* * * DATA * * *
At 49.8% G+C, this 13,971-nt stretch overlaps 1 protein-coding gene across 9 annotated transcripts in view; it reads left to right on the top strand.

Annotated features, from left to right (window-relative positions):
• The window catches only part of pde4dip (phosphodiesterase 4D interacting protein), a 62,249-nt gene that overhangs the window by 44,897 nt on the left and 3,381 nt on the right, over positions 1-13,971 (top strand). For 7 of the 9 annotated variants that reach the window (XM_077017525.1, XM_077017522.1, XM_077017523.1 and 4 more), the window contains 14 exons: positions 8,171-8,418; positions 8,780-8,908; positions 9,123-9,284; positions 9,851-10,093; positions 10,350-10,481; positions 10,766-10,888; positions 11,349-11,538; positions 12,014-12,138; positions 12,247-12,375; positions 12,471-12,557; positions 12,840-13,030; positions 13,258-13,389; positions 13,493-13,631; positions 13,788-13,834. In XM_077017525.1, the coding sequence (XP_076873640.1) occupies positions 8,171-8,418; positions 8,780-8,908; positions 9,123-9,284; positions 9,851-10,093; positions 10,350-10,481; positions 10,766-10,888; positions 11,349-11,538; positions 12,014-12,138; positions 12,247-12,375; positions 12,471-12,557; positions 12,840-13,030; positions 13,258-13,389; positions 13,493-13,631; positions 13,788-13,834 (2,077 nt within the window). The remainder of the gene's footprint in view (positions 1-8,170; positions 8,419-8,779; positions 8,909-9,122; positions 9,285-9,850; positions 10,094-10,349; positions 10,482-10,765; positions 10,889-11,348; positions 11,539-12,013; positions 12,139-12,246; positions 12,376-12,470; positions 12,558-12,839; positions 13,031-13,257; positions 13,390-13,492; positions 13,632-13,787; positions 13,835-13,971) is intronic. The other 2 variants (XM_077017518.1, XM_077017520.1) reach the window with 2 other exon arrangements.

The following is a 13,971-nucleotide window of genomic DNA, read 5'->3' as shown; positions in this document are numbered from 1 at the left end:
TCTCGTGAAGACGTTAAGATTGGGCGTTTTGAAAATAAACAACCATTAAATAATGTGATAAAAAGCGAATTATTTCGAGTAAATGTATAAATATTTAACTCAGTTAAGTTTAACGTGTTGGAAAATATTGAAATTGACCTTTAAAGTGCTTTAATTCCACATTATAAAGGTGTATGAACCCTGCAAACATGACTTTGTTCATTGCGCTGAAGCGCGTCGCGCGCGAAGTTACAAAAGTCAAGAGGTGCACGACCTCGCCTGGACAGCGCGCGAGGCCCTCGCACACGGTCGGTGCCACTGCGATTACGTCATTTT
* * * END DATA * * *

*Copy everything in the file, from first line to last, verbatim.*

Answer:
At 49.8% G+C, this 13,971-nt stretch overlaps 1 protein-coding gene across 9 annotated transcripts in view; it reads left to right on the top strand.

Annotated features, from left to right (window-relative positions):
• The window catches only part of pde4dip (phosphodiesterase 4D interacting protein), a 62,249-nt gene that overhangs the window by 44,897 nt on the left and 3,381 nt on the right, over positions 1-13,971 (top strand). For 7 of the 9 annotated variants that reach the window (XM_077017525.1, XM_077017522.1, XM_077017523.1 and 4 more), the window contains 14 exons: positions 8,171-8,418; positions 8,780-8,908; positions 9,123-9,284; positions 9,851-10,093; positions 10,350-10,481; positions 10,766-10,888; positions 11,349-11,538; positions 12,014-12,138; positions 12,247-12,375; positions 12,471-12,557; positions 12,840-13,030; positions 13,258-13,389; positions 13,493-13,631; positions 13,788-13,834. In XM_077017525.1, the coding sequence (XP_076873640.1) occupies positions 8,171-8,418; positions 8,780-8,908; positions 9,123-9,284; positions 9,851-10,093; positions 10,350-10,481; positions 10,766-10,888; positions 11,349-11,538; positions 12,014-12,138; positions 12,247-12,375; positions 12,471-12,557; positions 12,840-13,030; positions 13,258-13,389; positions 13,493-13,631; positions 13,788-13,834 (2,077 nt within the window). The remainder of the gene's footprint in view (positions 1-8,170; positions 8,419-8,779; positions 8,909-9,122; positions 9,285-9,850; positions 10,094-10,349; positions 10,482-10,765; positions 10,889-11,348; positions 11,539-12,013; positions 12,139-12,246; positions 12,376-12,470; positions 12,558-12,839; positions 13,031-13,257; positions 13,390-13,492; positions 13,632-13,787; positions 13,835-13,971) is intronic. The other 2 variants (XM_077017518.1, XM_077017520.1) reach the window with 2 other exon arrangements.

The following is a 13,971-nucleotide window of genomic DNA, read 5'->3' as shown; positions in this document are numbered from 1 at the left end:
TCTCGTGAAGACGTTAAGATTGGGCGTTTTGAAAATAAACAACCATTAAATAATGTGATAAAAAGCGAATTATTTCGAGTAAATGTATAAATATTTAACTCAGTTAAGTTTAACGTGTTGGAAAATATTGAAATTGACCTTTAAAGTGCTTTAATTCCACATTATAAAGGTGTATGAACCCTGCAAACATGACTTTGTTCATTGCGCTGAAGCGCGTCGCGCGCGAAGTTACAAAAGTCAAGAGGTGCACGACCTCGCCTGGACAGCGCGCGAGGCCCTCGCACACGGTCGGTGCCACTGCGATTACGTCATTTT